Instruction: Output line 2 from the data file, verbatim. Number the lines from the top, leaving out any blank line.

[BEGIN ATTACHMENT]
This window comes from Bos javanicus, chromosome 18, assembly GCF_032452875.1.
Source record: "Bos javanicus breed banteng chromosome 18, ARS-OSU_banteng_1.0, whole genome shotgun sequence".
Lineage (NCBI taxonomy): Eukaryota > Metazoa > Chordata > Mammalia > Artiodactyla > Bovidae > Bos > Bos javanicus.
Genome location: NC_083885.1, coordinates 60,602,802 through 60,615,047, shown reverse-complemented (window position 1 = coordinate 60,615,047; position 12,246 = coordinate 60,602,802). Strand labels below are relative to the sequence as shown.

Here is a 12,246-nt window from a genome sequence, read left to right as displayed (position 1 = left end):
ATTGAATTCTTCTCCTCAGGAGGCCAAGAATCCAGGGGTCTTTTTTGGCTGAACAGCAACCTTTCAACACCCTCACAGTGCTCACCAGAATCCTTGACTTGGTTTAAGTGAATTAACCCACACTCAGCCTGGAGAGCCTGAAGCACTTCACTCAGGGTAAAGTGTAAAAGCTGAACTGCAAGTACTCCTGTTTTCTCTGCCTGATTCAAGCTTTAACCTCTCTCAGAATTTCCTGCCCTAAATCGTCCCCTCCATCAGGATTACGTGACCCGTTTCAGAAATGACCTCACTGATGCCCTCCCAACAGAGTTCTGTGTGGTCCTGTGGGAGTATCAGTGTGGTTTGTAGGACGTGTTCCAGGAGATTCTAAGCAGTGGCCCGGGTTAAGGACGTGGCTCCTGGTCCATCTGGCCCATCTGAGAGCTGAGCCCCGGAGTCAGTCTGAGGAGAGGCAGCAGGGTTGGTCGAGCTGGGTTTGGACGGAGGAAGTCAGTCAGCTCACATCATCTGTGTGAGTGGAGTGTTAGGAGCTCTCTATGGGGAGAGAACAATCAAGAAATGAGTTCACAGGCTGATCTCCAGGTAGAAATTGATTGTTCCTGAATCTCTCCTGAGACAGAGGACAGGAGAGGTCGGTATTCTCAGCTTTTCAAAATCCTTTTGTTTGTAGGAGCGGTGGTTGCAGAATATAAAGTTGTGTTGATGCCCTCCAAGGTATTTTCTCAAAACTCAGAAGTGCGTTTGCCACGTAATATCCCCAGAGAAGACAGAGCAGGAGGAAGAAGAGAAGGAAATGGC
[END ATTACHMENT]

Source record: "Bos javanicus breed banteng chromosome 18, ARS-OSU_banteng_1.0, whole genome shotgun sequence".